Saturday, July 23, 2016

African-Americans, Latinos and California politics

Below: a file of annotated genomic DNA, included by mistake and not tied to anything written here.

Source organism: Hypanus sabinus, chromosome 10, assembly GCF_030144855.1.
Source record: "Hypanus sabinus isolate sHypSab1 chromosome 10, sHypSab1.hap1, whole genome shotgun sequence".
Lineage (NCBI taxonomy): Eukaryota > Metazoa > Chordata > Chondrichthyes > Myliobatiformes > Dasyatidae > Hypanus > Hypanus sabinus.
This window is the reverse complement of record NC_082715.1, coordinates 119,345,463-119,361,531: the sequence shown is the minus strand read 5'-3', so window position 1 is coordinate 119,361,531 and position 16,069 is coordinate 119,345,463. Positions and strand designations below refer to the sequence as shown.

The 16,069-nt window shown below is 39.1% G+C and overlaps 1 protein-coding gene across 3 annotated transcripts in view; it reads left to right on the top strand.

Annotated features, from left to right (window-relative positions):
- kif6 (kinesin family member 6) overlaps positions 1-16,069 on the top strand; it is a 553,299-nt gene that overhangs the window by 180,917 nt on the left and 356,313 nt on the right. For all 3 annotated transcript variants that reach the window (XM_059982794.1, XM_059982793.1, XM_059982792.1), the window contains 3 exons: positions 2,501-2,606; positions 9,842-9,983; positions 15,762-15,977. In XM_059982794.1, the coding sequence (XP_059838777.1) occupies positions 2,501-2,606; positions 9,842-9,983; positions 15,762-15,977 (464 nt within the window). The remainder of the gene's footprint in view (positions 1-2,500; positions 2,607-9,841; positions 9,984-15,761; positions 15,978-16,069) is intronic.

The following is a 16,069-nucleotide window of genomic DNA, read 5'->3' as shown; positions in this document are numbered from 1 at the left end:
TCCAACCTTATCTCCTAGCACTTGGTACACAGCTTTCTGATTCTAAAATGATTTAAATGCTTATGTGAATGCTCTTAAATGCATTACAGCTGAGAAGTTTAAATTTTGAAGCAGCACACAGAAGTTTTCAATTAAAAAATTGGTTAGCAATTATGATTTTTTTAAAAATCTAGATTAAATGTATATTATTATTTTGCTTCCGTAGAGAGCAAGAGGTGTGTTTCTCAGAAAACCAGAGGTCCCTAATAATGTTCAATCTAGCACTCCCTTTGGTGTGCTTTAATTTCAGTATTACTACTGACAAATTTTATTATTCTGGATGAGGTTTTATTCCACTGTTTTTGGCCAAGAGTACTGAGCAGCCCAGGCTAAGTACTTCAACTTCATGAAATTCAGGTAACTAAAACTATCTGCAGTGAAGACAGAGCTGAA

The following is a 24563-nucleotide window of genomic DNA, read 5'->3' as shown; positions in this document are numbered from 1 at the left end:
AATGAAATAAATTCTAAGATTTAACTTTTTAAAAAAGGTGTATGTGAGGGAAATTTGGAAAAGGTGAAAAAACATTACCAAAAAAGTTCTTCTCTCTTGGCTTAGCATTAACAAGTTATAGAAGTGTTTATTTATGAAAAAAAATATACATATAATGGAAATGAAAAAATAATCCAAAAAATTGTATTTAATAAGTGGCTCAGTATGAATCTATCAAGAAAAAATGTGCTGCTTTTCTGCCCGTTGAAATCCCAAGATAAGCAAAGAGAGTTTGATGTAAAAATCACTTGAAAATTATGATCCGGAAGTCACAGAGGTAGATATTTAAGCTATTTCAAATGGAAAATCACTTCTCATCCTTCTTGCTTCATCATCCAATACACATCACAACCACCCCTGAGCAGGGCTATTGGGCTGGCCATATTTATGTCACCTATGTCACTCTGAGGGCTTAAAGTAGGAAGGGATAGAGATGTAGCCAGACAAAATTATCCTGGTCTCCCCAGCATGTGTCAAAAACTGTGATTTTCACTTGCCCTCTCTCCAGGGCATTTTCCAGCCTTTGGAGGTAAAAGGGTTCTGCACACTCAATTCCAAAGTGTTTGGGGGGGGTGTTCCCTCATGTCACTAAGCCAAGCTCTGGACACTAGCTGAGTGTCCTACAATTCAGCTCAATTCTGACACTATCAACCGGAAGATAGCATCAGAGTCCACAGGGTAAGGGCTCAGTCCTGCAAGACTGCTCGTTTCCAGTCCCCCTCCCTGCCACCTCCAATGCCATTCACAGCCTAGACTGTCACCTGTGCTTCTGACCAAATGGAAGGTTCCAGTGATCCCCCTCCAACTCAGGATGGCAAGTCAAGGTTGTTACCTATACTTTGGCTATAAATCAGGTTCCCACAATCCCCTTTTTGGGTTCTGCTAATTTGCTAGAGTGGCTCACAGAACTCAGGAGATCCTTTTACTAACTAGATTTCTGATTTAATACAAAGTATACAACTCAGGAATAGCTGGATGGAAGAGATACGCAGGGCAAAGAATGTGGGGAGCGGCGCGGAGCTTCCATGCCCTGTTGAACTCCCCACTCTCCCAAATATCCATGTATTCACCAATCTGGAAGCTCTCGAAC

Democratic Rep. Loretta Sanchez, in an interview aired on Univision 19, injected race in explaining away President Barack Obama’s endorsement of U.S. Senate rival Kamala Harris, whose father is Jamaican. Sanchez was asked why the president had endorsed Harris in the unusual race between two Democrats. Speaking in Spanish, she noted that Obama and Harris are longtime friends, then added: “She is African American. He is, too.” Sanchez, in a statement after the interview aired, said that she in no way implied or intended to imply Obama endorsed Harris for racial reasons. “I was stating the fact that the endorsement was based on their long-term political relationship,” she said. Her remarks come days after she ripped Obama for endorsing Harris, arguing that he should be focused on helping Democrats win the presidential race rather than inserting himself in a contest between two party members. “California’s Senate seat does not belong to the political establishment – it belongs to the People of California,” Sanchez said, adding she believes that voters will make their own choice in November 2016. Anxieties between African Americans and Latinos have been an underlying, yet seldom discussed, issue in California politics. Sanchez has aggressively courted Latinos in her campaign to succeed U.S. Sen. Barbara Boxer. She has spoken about her Mexican American roots and her ability to speak Spanish. “I think we need a Latina in the U.S. Senate,” Sanchez said in January 2016. She also has tapped the support of Republicans who view Harris as too liberal. Harris, the state’s top law enforcement official and its highest-ranking black elected leader, has increasing waded into the complex tensions between police officers and people of color. Born to a Jamaican father and Indian mother, Harris said after the shooting of five officers in Dallas that she doesn’t know a black man, be he a relative, a colleague or a friend, that has not been subjected to racial profiling or an unfair stop. She also has attributed the rise of hate crimes motivated by religion to a national ratcheting up of anger and division in political discourse. In response to Sanchez’s interview with Univision, Harris’ campaign manager Juan Rodriguez said, “At a time when there is so much divisive rhetoric flowing through our politics, it's especially disappointing to see a Democratic member of Congress make those comments.” Sanchez has been has been criticized for making comments about race and ethnicity in the past. In December 2015, Muslim and immigrant rights activists called on Sanchez to apologize after she said that between 5% and 20% of Muslims want to form a caliphate to target Western norms. The California Immigrant Policy Center accused Sanchez of being “wildly off-the-mark” and said that the claims were irresponsible and dangerous, when “Islamophobic rhetoric is spurring troubling incidents of hate.” Sanchez said that she based the figure on her experiences, talks with world leaders and thoughtful and scholarly discussion about extremist trends in books, articles and surveys. Earlier in 2016, at a political meeting with an Indian American group, Sanchez mimicked a racial stereotype of American Indians, putting her hand to her mouth and making an offensive whooping sound. In 2010, facing a challenge from Republican Van Tran, a Vietnamese immigrant, Sanchez said on Univision that “the Vietnamese and Republicans” were attempting “to take this seat from us … and give it to this Van Tran, who is very anti-immigrant and very anti-Hispanic.” Sanchez apologized for her “poor choice of words” after Tran called it a “racial rampage.” Still, she accused Tran of taking “a cheap political shot.” Obama’s endorsement, which he jointly made with Vice President Joe Biden, credited Harris as being a leading voice for criminal justice reform, challenging old dogma and insisting we be “smart on crime” by ending mass incarceration.

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